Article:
In the year of Nirbhaya and many more like her... the Indian woman stands at a very critical juncture... on one hand, she's led the country with an iron hand like the late Mrs Indira Gandhi and on the other, she has been humiliated repeatedly. Cinema today is a very powerful social medium. I believe there is a passionate relationship between celluloid, artists, technicians and the audience. And where there is passion, there must be a woman involved. As we celebrate the centenary of Indian cinema, it's the perfect time to understand the role that women have played and continue to play in our cinema. I feel very privileged to be part of this industry during this milestone moment.
In this year that will be etched in cinema history, will women write a new chapter? From Mother India to Rosie, Raat aur Din to Fashionand The Dirty Picture—from Marathi, Bengali, Malayali and every other cinema, we have women essay characters penned by the stalwarts in the business (Yes, credit here to the men writers too)
Honestly, I can talk best on Hindi cinema and the part it has played and when I take a moment to reflect—women have always been pivotal to cinema. For example... what good would Dilip Kumar's love be, if he wasn't pining for the hauntingly beautiful Madhubala? You would have never understood Amitabh Bachchan's angst if he weren't separated from his beloved Ma! There are plenty of examples but always linked to the man and his relationships - the wife, girlfriend, mother, sister, the evil mother-in-law and so on.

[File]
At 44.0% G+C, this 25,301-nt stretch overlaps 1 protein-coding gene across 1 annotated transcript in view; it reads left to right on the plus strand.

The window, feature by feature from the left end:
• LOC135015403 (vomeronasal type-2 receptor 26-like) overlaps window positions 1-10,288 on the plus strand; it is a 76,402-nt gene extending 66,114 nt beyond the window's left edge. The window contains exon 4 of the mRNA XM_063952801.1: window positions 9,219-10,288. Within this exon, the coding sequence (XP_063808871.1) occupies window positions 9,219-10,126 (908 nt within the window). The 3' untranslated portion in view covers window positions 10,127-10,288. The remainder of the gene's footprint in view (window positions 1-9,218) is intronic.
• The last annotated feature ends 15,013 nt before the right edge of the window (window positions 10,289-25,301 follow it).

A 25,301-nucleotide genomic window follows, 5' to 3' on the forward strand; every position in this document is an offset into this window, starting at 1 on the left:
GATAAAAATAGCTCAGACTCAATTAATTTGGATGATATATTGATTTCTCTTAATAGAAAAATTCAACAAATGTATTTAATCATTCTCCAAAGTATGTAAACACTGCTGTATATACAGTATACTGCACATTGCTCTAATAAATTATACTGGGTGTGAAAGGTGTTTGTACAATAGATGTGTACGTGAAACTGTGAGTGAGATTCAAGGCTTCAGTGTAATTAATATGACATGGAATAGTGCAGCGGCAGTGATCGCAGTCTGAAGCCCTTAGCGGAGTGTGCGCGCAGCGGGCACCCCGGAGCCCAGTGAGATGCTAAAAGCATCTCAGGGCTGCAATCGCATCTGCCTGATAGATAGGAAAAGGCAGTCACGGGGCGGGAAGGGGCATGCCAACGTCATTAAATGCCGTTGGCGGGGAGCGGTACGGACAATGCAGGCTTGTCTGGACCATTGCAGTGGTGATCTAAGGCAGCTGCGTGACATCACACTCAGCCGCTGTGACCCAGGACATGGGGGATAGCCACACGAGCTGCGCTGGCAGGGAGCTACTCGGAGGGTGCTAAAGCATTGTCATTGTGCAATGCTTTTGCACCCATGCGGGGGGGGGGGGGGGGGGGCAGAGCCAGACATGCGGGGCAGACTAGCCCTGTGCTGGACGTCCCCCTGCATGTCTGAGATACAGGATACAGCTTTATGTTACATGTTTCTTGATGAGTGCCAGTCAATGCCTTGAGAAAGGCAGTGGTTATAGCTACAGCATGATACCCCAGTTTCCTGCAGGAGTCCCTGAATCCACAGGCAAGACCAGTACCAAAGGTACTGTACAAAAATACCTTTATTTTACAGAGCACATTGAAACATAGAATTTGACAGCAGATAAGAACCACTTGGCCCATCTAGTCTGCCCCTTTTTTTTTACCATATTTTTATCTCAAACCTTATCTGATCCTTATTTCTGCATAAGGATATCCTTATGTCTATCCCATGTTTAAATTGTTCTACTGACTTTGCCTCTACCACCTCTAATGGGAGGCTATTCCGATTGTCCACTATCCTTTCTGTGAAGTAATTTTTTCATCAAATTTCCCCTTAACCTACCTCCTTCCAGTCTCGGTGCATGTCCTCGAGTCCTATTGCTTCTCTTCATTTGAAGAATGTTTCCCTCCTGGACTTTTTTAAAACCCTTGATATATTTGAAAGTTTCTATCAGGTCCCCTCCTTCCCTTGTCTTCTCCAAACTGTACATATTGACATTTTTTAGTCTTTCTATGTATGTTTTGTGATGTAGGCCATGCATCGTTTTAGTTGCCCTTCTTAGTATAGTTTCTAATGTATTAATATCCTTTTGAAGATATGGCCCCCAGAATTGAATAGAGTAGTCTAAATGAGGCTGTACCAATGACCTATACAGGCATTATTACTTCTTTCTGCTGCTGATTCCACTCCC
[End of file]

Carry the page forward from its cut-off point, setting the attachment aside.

My generation has been fortunate in reflecting the change that we see in society today on screen. Though we continue to live in a male-dominated society, we now have women-centric films like Fashion and the more recent Kahaani that have done well both critically and commercially. I have been part of a 'hero' based film like Barfi and yet, both the characters of Jhilmil and Shruti were an integral part of the script. I have played characters that have challenged me to explore and push the boundaries of my creativity and talent. What more can I ask for? To be paid on par maybe... but let's reserve that for another day.
Today, women are also making their presence felt across editing, script writing and direction, and even helming production in the industry. For example, Ekta Kapoor, who repeated her success on the small screen with an equally successful foray into films, Zoya Akhtar, who has not only created new stories and films but also ensured they are commercially viable, Saundarya Rajnikant, Farah Khan, Zarina Mehta, Reshma Shetty, Ashni Parekh, Krishika Lulla, Shristi Behl and Vinita Bagard to name a few.
It's now commonplace to see many of these names and several others on the list of the country's most powerful people every year. But while we're pushing the boundaries of the stereotypes we've been subjected to, the question is have we achieved the ultimate goal of equality, both in reel and real life? Well, we haven't and we have a long way to go. We are still grappling with basic gender issues. However, as this is a moment of celebration, we need to concentrate on the positives and to learn from our successes, celebrate our victories and support our torch bearers. When you read this in 2023, women would have rewritten the script of this business!
Sourse : Times of India